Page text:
IntroductionI have lots of excuses about why I am a major packrat but most people just roll their eyes when I start to list them. My primary excuse is of course genetics. I come from a long line of packrats and it is just in my blood.
In case you have never heard the term, a pack rat is a rodent noted for its habit of collecting bright, shiny objects and leavning other objects such as nuts or pebbles in their place. The Pack Rat stores the objects it collects to decorate its nest.
Two days ago through a series of normal life events, I was forced to clean out the closet in my office at home so that the air conditioning people could get in there and work on my currently kaput unit. Since I live in Texas and it tends to get extremely hot here in May, I decided that cleaning out my closet was the lesser of two evils. Sweating bullets or digging through mounds of boxed up "stuff".
Once I was knee deep in boxes I had a change of heart but it was too late to turn back. I decided to suck it up and make the best of it. Conveniently I was loaded up with several new boxes of garbage bags that were begging to be filled.
Bizarre Hair Related Topics
If you have been visiting HairBoutique.com over the past 10 years, you may have noticed that I sometimes write about bizarre hair related topics. Hold onto your headbands, cleaning out my closets have opened my eyes to hair related clippings, notes and papers that have been buried in my closet for, well, ten years.
One of the first things I found in my hair clippings boxes, yes there are several, was an article from 1990 bemoaning the fact that every year the United States must dispose of 180 million tons of garbage produced each year. After looking at the boxes of junk piled in my closet, I at least felt exonerated that I was rarely contributing to the garbage that must now be many millions more that 180.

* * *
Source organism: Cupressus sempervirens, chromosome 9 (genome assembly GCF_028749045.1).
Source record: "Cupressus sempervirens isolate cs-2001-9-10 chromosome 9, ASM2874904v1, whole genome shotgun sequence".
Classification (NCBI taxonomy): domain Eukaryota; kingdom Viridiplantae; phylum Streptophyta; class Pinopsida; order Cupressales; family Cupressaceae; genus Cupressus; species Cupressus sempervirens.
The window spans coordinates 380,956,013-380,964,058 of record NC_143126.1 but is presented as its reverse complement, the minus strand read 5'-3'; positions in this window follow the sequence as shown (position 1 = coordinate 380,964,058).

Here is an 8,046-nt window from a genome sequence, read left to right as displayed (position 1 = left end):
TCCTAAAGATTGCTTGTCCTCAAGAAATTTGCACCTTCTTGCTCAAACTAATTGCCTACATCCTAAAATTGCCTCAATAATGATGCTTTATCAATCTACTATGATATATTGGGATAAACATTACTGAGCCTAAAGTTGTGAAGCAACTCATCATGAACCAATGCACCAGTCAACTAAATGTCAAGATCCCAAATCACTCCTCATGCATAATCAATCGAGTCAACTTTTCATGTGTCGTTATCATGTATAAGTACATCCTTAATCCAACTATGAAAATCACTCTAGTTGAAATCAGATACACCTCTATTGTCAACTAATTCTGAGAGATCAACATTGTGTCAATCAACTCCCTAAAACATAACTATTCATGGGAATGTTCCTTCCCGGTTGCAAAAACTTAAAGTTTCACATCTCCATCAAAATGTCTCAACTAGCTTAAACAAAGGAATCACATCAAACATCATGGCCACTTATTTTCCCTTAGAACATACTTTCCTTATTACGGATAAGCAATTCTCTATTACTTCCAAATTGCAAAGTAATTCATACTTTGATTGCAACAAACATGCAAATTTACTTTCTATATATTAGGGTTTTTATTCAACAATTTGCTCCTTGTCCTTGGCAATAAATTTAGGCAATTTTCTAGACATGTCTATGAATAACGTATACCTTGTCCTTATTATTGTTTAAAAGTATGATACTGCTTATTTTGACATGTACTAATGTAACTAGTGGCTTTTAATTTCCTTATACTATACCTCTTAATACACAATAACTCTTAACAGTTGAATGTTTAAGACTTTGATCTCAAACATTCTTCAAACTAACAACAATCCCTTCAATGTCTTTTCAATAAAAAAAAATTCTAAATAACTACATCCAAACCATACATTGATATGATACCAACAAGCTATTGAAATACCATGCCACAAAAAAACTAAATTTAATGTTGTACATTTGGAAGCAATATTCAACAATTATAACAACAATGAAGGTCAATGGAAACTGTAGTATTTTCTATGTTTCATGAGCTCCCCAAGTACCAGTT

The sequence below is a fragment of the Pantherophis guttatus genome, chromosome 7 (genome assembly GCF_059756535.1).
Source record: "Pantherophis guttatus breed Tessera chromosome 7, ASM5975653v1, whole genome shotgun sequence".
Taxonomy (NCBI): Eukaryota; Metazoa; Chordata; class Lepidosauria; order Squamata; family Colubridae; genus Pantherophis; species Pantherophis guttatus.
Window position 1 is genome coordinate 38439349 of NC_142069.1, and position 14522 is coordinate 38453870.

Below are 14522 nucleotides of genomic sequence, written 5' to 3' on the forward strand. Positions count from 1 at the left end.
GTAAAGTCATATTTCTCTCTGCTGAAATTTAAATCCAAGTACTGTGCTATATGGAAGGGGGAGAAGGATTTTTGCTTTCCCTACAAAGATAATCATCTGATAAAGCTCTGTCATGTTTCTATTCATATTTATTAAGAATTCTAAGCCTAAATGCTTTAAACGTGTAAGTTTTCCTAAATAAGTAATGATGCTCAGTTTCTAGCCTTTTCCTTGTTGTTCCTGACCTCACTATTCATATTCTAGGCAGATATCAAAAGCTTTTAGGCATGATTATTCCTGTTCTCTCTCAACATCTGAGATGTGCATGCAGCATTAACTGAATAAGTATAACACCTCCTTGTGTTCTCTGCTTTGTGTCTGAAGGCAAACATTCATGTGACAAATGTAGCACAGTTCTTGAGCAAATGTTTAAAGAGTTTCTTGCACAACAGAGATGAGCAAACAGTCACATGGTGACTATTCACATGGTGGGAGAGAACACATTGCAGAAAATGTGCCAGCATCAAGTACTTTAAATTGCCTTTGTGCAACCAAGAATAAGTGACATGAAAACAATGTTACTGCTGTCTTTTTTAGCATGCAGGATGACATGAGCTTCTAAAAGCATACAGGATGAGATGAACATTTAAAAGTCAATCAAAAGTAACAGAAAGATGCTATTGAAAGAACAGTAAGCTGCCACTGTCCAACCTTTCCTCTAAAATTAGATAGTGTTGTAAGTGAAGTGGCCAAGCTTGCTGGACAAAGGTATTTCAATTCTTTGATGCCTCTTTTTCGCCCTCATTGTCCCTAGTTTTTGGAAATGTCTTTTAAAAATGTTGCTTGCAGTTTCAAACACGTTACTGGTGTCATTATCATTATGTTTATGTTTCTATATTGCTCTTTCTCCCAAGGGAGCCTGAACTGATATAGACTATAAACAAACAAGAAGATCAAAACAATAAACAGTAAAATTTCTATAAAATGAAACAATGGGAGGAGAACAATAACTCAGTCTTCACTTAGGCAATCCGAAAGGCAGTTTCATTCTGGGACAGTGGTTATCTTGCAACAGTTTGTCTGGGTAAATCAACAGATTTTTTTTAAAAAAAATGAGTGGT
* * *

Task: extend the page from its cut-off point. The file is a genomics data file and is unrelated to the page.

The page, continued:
Ironically stuffed in with my boxes of "clippings" and 30 year old hair and beauty magazines, was boxes of empty, half-empty and completely full hair care products that I had been testing and then packed off in packratish fashion into boxes in my closet.
No, you should never use hair care products that have been packed away for ten long years. While most hair products such as shampoos, conditioners and styling products have a very long shelf life (some up to five years), I definitely would never risk a ten year old hairspray on my tresses.
Which bring the next question and the reason for my article. What exactly do hair packrats like me do with "hair stuff" that we have collected for the past 20 years?
Steps For Overcoming Hair Pack Ratitis
Listed below are my tips for dealing with mountains of hair related artifacts found in the back of a garage, top of the attic, hidden in the basement or stuffed in a closet:
1. Immediately toss any hair care products (shampoo, conditioner, styling products) regardless how long you have had them if the following conditions exist: - Product has an odd smell. - The product has changed color or looks cloudy. - The texture of the product has changed. In some cases hair gels will change from solid to liquid or vice versa.
When in doubt how long the shelf life is for any hair care product, contact the manufacturer. In some cases shampoo and related hair care products are okay to use up to two or three years.